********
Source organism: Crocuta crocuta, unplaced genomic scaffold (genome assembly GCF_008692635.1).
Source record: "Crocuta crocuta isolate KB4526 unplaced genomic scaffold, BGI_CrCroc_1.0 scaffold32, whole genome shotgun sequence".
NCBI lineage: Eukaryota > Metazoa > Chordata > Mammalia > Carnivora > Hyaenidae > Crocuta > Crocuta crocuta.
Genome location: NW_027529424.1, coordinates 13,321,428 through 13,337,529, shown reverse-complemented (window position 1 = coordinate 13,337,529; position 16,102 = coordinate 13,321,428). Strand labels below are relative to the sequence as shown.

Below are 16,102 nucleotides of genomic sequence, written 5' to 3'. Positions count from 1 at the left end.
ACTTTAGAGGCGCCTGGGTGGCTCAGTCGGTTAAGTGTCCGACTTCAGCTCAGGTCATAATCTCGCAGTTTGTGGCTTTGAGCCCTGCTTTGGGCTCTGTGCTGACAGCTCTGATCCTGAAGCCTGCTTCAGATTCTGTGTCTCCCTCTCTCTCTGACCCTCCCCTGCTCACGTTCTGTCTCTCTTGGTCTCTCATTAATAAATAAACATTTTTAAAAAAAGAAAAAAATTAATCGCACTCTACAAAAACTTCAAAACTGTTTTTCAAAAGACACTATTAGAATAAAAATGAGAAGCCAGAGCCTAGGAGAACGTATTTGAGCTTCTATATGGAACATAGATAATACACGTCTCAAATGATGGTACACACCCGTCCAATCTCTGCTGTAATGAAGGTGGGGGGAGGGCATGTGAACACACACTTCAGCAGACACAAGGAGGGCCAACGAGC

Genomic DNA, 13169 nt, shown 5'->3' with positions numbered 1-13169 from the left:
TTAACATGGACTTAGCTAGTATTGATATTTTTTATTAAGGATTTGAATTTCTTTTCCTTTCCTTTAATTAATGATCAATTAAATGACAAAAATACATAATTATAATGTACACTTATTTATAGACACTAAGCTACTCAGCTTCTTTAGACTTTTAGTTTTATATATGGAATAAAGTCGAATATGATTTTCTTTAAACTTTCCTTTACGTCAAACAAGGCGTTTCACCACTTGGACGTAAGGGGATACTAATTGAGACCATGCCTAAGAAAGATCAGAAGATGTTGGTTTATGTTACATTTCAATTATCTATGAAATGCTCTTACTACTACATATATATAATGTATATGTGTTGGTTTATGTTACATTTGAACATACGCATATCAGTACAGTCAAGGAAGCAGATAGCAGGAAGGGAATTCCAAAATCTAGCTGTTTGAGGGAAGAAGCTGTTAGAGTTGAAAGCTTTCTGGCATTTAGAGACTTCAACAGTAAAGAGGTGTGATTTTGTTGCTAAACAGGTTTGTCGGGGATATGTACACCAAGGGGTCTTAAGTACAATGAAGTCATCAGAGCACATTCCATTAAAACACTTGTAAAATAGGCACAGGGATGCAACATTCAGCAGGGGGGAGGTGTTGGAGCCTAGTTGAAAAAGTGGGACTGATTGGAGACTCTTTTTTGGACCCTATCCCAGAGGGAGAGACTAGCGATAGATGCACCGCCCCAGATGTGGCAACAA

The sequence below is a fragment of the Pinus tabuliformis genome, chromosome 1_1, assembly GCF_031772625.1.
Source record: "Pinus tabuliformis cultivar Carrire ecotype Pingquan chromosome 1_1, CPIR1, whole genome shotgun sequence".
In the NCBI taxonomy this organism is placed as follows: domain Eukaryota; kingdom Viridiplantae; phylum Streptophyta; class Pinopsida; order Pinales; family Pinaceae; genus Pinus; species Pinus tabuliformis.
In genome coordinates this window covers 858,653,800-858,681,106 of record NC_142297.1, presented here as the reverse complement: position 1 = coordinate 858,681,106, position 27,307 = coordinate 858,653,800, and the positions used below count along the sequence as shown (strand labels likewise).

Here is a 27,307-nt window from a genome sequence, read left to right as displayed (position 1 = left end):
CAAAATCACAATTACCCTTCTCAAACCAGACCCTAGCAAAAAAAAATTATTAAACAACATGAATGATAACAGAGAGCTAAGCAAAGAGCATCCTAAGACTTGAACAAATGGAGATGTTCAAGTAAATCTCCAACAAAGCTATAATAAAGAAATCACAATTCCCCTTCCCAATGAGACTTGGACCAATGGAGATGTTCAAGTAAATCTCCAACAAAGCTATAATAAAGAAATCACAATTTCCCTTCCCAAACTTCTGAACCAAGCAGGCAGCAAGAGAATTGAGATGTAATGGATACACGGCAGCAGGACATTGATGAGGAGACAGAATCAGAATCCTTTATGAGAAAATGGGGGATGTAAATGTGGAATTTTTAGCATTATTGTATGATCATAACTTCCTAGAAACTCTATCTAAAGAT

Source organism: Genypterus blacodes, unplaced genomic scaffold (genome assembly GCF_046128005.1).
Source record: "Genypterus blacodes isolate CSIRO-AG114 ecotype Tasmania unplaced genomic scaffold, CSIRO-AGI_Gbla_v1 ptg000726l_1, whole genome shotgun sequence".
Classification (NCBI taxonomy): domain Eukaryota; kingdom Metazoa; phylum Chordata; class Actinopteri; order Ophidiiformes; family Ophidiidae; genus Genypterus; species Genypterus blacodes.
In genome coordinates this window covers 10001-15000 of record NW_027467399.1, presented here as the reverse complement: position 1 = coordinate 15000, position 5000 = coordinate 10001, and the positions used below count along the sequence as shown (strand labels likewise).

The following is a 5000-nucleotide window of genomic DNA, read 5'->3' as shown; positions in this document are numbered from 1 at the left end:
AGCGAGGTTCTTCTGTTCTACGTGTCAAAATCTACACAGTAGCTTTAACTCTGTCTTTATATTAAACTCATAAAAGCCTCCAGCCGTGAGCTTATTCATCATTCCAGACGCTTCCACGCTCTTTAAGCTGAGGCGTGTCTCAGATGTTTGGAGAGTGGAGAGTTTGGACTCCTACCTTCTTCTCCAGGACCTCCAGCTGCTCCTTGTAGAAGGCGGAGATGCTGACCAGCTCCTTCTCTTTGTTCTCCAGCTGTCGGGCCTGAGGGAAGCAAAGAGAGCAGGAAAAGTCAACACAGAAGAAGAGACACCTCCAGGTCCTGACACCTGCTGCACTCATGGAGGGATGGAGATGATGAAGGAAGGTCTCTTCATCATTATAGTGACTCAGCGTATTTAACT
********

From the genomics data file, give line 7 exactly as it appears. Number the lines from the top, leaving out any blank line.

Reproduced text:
Genomic DNA, 13169 nt, shown 5'->3' with positions numbered 1-13169 from the left: